In an interview, last year Colin Powell said “You can’t fix the deficit or the national debt by killing NPR or National Endowment for the Humanities or the Arts. Nice political chatter, but that doesn’t do it.”
It’s our fiduciary responsibility to listeners on the status of federal funding, and to provide information about how to contact your Congressional representative to express your views.
Why Federal Funding For Public Broadcasting is Important
Public Radio Facts
Local public radio stations are licensed by colleges and universities, community foundations, and other non-profit organizations. Their mission is to provide educational content through the use of media, and to create an informed citizenry through programs that highlight local issues, state legislatures, and national issues. Public radio’s mandate is to remain non-partisan.
Part of the funding for these stations comes from the Corporation for Public Broadcasting (CPB). Each year, the federal government appropriates funds to CPB through the Labor Health and Human Services Appropriations bill. CPB distributes these funds through Community Service Grants (CSGs) directly to public broadcasting stations.
Each awardee must provide to CPB an annual report on activities the entity engaged in on behalf of the communities in which it serves. [WPM provides a summation of selected activities. These can be found in the “Regulatory Information” section of the website. The full list of activities, programming, technology initiatives can be found in the various drop-down menus of wyomingpublicmedia.org.]
93% of the U.S. population is within the reach of a public radio station’s broadcast signal.
Each station is independently owned and operated and tailors its programming to best serve its community.
More than 38 million people listen to public radio stations each week.
There are 414 stations in 47 states and territories (including Guam and Puerto Rico) that specifically serve rural and minority communities; the latter includes numerous African-American, Native American, Latino, and multicultural licensees. In many cases, they are the sole local broadcasting service available. These stations receive significantly higher funding from CPB—in some cases, as much as two-thirds of their budgets—since many of their listeners simply don’t have the financial resources to provide support.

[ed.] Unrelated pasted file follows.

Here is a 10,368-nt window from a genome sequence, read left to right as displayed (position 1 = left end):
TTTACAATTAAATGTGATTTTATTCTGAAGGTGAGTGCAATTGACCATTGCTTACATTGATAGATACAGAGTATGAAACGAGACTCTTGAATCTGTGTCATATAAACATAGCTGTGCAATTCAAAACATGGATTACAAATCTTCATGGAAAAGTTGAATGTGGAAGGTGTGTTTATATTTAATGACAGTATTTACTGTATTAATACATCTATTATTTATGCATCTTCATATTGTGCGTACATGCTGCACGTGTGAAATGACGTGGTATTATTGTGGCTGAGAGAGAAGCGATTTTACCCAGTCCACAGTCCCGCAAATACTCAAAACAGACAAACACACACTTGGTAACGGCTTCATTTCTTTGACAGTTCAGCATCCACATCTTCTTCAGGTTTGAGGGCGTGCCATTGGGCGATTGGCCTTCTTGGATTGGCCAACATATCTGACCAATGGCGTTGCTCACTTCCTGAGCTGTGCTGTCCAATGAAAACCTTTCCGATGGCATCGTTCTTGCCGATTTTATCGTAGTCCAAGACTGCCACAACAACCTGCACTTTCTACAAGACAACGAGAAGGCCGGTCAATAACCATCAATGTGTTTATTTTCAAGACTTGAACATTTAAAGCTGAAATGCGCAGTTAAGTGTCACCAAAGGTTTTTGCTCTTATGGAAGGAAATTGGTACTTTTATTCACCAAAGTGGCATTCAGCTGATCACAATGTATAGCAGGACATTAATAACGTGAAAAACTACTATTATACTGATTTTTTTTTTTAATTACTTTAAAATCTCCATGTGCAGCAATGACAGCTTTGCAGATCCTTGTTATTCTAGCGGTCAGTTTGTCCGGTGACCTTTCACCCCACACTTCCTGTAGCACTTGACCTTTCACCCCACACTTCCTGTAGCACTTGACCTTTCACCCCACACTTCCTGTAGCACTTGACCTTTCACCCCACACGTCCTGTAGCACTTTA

Station Vision and Strategic Planning
WPM’s overall vision is based on its Mission Statement to connect Wyoming through a media service that is informative, educational, and accessible to all Wyomingites. Specific areas include:
State Reporting Bureau
Our vision is to connect Wyoming through a robust and sustainable “hub-and-spokes” reporting structure.
- Based in Laramie/Cheyenne, we would build out our existing news operation with additional reporters in areas such as Jackson, Casper, Gillette, Sheridan, and other locations. Reporters would live and maintain reportorial beats in these areas; their reports would air on Wyoming Public Radio, online, and nationally where applicable. They would cover state news as well as public and cultural affairs. The “hub-and-spokes” structure has been very successful in several states and regions, and it will provide WPM with content from which to build Wyoming-centric multi-platform programming.
Technology Delivery and Digital Excellence
Our vision is to reach all Wyoming residents through a variety of platforms. We realize that in Wyoming listeners will continue to rely on terrestrial radio, while others will seek out digital access. We have to be ready to handle both directions.
- Radio equipment WPM installed in the 1980’s to produce FM broadcast signal is nearing its useful life in many locations. Most critical is the I-80 Corridor, where transmitters in Laramie and Rock Springs are particularly vulnerable. WPM will seek state funds (through a UW block grant) for a technology upgrade in all areas of the state.
- On the digital technology front, we realize that more and more listeners are accessing WPM services through means other than radio. WPM is investing in new technologies as they become available to us at a reasonable cost.
Our vision is to support our strong radio network and fund our dreams!
WPM’s funding comes from state and federal sources, businesses, and individuals. State allocations are mostly fixed, and federal allocations fluctuate. Business support is strong but often tied to the economy. Our most reliable source of support is listeners – people who believe in public radio and donate according to their means.